|Born||January 28, 1953|
Manhattan, New York, New York, United States
|Died||August 28, 1991 (aged 38)|
New York City, New York, United States
Nicholas Schaffner (January 28, 1953 - August 28, 1991) was an American non-fiction author, journalist, and singer-songwriter.
Schaffner was born in Manhattan to John V. Schaffner (?-1983), a literary agent whose clients included Ray Bradbury, and his wife Perdita Macpherson Schaffner (1919-2001; the former Frances Perdita Aldington). His maternal grandparents were the Imagist poet Hilda Doolittle, better known as "H.D.", and the composer and music critic Cecil Gray. He attended the Choate School and the New College of Florida, graduating from both schools.
Schaffner had been collecting Beatles memorabilia through much of the 1960s, which directly led to his first book, The Beatles Forever, published in 1977. With its critical acceptance, he was established as an authority on the Beatles. Among initial reviews of the book, The New York Post described it as "honest, factual and highly entertaining", while Publishers Weekly said: "May well be the book for Beatlemaniacs ... All-inclusive, responsible and informative ..." Schaffner subsequently appeared as a commentator in a 1982 documentary about the group, titled The Compleat Beatles.
The Beatles Forever continues to be held in high regard by writers and commentators. In their 2007 overview of Beatles literature, authors Stuart Shea and Robert Rodriguez said that the book succeeds through the narrative's combination of first-hand experience and the writer's ability to relate this to a wider cultural context. Shea and Rodriguez also wrote: "This book, along with Carr and Tyler's Illustrated Record filled a serious void at the time in Beatles history. Schaffner's work is one of the best books about the group ever written, and an entire generation of Beatles fans still swears by it, thanks to Schaffner's excellent prose and organizational skills." While discussing the most recent generation of Beatles biographies in December 2013, Chicago Tribune critic Mark Caro recalled the book's publication and described it as "the superior critical-minded history" on the band. Ian Inglis, author of a 2010 biography on George Harrison, wrote of Schaffner's contribution: "Among the very best of the hundreds of books that examine the history of the Beatles. Intelligently written ..."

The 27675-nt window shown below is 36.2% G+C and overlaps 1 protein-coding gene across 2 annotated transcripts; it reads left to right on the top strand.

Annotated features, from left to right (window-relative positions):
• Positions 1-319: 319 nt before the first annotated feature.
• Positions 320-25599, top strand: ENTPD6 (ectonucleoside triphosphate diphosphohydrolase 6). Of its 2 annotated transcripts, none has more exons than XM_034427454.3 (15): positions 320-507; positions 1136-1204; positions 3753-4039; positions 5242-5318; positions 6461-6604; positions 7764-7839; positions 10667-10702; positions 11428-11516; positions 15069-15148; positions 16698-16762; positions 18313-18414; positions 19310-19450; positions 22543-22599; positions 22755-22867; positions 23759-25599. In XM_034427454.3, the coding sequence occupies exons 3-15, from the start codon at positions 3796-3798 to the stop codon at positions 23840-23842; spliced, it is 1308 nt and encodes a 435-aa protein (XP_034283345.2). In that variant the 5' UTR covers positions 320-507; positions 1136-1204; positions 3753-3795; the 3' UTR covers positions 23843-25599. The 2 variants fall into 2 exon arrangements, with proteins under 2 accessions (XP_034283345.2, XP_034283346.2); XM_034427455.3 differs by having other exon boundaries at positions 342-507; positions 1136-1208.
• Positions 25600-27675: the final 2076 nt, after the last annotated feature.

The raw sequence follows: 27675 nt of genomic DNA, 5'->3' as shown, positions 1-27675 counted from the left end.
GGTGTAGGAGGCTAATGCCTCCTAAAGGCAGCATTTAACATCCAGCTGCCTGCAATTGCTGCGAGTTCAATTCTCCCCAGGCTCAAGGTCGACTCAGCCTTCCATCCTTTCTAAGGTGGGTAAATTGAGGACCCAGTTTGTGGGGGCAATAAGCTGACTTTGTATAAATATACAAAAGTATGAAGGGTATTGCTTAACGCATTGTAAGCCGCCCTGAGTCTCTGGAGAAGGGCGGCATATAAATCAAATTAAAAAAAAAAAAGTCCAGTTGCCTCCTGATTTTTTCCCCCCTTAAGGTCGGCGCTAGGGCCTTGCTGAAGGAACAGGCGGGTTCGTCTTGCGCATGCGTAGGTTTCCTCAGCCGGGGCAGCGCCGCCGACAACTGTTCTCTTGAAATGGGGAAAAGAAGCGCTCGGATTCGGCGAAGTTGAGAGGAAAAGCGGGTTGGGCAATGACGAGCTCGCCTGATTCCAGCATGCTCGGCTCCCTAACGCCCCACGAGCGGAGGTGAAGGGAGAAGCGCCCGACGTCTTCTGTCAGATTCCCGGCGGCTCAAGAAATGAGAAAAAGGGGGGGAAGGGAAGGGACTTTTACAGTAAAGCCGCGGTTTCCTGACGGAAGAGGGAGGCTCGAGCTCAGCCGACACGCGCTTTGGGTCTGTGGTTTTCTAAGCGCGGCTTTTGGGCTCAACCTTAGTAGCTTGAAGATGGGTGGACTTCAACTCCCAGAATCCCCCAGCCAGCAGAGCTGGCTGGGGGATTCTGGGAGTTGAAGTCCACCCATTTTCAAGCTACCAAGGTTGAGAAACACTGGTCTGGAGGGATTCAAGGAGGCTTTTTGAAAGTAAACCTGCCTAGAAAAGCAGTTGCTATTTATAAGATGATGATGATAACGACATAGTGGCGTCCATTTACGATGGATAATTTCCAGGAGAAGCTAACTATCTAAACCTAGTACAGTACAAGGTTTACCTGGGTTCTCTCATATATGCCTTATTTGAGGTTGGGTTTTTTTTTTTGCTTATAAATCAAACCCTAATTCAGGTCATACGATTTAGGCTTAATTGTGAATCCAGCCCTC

As an author, his other works include the Pink Floyd biography A Saucerful of Secrets: The Pink Floyd Odyssey as well as the children's book The Boys from Liverpool: John, Paul, George, Ringo. In 1981 he collaborated with his sister, Elizabeth, on 505 Rock-and-Roll Questions Your Friends Can't Answer. This was followed by The British Invasion (1982), a compendium of lengthy historical essays covering the Beatles and many of their contemporary UK groups, as well as shorter essays (mostly written by other writers of Schaffner's acquaintance) on other English music acts through the 1970s. Schaffner also wrote articles for Rolling Stone, Musician, The Village Voice, and Trouser Press.
Schaffner died on August 28, 1991 in New York City of an AIDS-related illness shortly after the release of Saucerful of Secrets: The Pink Floyd Odyssey. He was survived by his mother and his three siblings.
Schaffner's song cycle, Magical Kingdoms, was self-released in 1990. Music from the collection has been performed posthumously at tribute events at venues including New York's Lincoln Center.